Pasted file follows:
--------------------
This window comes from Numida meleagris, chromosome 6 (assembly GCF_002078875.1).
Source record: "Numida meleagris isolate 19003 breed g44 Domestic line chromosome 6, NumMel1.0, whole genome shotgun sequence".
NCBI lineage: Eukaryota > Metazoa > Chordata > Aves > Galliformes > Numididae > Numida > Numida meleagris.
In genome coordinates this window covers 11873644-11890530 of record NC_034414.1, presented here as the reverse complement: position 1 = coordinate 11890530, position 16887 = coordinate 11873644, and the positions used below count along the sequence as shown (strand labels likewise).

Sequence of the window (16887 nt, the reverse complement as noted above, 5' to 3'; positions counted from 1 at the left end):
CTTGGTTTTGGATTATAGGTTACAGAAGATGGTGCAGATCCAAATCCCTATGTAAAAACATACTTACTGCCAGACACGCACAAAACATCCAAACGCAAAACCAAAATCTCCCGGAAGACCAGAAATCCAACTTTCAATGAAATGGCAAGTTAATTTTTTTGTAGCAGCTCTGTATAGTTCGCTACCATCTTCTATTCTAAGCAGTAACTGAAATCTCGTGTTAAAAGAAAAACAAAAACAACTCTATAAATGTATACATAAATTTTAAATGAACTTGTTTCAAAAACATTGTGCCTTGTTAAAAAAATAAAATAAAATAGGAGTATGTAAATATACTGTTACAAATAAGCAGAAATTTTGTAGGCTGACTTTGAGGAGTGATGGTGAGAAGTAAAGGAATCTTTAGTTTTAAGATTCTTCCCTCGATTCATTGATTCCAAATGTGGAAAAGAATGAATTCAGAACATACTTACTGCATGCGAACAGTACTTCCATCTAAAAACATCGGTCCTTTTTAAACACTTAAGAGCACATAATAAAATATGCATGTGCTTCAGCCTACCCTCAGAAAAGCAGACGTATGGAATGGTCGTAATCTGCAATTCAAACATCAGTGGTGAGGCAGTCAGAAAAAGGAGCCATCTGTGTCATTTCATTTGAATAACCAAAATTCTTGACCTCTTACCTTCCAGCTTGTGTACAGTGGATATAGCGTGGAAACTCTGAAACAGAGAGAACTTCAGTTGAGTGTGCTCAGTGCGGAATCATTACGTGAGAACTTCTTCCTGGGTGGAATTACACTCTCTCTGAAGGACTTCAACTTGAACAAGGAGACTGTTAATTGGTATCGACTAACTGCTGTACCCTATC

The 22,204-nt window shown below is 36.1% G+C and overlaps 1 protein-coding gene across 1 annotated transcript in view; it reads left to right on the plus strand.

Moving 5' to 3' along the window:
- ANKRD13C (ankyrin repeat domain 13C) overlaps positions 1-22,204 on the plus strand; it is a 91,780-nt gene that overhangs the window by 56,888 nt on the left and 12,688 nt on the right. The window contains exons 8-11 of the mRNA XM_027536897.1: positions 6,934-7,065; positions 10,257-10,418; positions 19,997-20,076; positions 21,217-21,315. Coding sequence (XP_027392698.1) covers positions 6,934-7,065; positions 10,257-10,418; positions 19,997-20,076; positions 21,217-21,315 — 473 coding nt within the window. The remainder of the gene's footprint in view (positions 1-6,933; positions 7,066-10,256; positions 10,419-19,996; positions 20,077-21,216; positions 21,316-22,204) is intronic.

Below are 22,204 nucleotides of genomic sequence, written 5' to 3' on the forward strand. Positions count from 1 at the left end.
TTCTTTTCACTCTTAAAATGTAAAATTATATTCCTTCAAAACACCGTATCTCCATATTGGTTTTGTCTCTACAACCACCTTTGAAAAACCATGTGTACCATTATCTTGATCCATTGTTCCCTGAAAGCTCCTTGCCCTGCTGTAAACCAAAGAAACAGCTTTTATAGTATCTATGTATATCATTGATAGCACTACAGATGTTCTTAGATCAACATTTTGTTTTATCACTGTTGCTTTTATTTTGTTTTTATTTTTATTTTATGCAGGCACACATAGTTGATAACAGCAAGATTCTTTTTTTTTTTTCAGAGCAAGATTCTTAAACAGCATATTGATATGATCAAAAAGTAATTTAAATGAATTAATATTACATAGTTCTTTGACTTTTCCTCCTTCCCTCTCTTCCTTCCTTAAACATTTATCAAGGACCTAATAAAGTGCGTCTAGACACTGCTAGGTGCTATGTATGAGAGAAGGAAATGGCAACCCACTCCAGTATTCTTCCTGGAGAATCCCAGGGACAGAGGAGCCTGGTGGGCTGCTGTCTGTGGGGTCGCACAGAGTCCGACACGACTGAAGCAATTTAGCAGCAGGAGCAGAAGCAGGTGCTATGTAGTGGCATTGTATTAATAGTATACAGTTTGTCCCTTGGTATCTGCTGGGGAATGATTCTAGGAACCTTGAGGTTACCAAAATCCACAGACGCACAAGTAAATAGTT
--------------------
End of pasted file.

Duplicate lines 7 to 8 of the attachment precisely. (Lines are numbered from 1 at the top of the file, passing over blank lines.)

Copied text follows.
The 22,204-nt window shown below is 36.1% G+C and overlaps 1 protein-coding gene across 1 annotated transcript in view; it reads left to right on the plus strand.

Moving 5' to 3' along the window: